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A Beginner’s Mind
Artist: Agent Cooper
Label: Prog Rock Records

I must admit that what caught my attention to this band was their name ­ Agent Cooper, what sold me on Agent Cooper was their new release, A Beginner’s Mind.  A pleasant surprise to say the least, AG has been a frequent flyer in my car, mp3 player, home entertainment system, and laptop.  I am very impressed with AG’s ability to produce high energy progressive rock without the pomp and pretension.  In an interview with keyboardist Eric Frampton, he stated “We bring two things to the table, as far as I'm concerned: a song-oriented approach that is a bit more accessible than some other offerings out there and a sense of humor - we don't take ourselves too seriously.” And I think that is a perfect description for AG.

The CD begins with an aural festival of eastern sounds and atmosphere that explodes into “East Indian Sun” and most powerful and mighty tune with a wall of sound approach.  Dissonant melody lines weave in and out of power chords and Hammond organ/strings pad while atop the heated air is vocalist/guitarist Doug Busbee clear-cut vocals belting out a vision of confusion.  Being a big fan of the now defunct band “Course of Empire”, AG has replaced them in my library as tracks like “Shallow Disease” are like COE reincarnated.  Heavy riffery and a pulsing chord crunch provide the base for a dynamic chorus that washes and splashes black angst on the shoreline.  My favorite aspect of this piece is the discordant organ flourishes that accent the action of the story.  “Timing Crucial” is enthusiastically all over the place with lighting fast passages broken up by adept and tasteful instrumental interaction.  The main riff is by far one of the tastiest I have heard in a while.  The bass playing in “The Heat” is out of this world!  Sean Delson keeps a break-neck pace with the main theme of this tune and throws in a little “slap” to make it interesting.  The instrumental in the middle is pure prog with unison patterns flying and a funky solo from Frampton to give it levity.  My favorite tune has to be “She Screams” with an allusion to Styx with it’s mini-moog arpeggios.  This is a beautiful tune with arsenal of instruments to make this tale of loss, rejection and juxtaposition that much more significant.  The CD ends with a somber “You Know” ­ a tune that highlights the talents of the band that my not be detected based on the style of the previous tracks.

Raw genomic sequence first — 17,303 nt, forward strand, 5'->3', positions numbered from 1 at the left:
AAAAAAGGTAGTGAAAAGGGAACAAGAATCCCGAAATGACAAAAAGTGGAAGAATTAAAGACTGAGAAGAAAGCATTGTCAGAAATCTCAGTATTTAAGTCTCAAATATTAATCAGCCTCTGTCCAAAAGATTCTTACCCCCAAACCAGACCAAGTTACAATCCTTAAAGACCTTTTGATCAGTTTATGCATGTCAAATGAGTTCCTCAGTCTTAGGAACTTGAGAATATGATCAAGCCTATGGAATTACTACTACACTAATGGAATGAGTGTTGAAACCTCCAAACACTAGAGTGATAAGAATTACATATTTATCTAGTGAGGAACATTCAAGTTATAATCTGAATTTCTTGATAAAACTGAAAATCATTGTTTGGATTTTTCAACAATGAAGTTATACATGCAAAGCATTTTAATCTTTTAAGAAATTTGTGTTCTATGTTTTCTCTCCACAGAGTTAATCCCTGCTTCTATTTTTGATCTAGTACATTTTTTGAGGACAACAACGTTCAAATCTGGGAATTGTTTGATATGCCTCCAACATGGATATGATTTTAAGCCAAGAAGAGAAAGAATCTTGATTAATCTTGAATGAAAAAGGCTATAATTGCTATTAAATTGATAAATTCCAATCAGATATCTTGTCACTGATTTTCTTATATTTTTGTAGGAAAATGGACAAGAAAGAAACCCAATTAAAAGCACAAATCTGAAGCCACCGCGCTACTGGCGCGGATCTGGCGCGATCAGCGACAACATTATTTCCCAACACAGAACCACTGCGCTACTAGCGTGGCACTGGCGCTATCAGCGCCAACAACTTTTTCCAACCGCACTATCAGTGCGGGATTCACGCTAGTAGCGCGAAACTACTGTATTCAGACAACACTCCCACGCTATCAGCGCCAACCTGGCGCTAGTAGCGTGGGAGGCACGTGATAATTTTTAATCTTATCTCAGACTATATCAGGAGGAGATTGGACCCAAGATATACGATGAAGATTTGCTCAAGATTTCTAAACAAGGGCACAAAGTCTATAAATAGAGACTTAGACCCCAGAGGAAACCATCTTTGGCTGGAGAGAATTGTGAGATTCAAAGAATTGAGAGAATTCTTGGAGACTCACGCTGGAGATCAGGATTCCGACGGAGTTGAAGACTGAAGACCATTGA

I asked Frampton about touring and unfortunately his response was “You've got to have major regional followings built up to make the economics of touring worthwhile, and this is Prog we're talking about, so...”  Progressive Music Festival developers ­ invite these guys to your bill and have the joint buzzing with a new fresh energy that can’t be ignored or sloughed off as pap.  Awesome stuff!  By the way, Mr. Frampton chooses homogenized.  More info:

Jon Rice  2/8/2006


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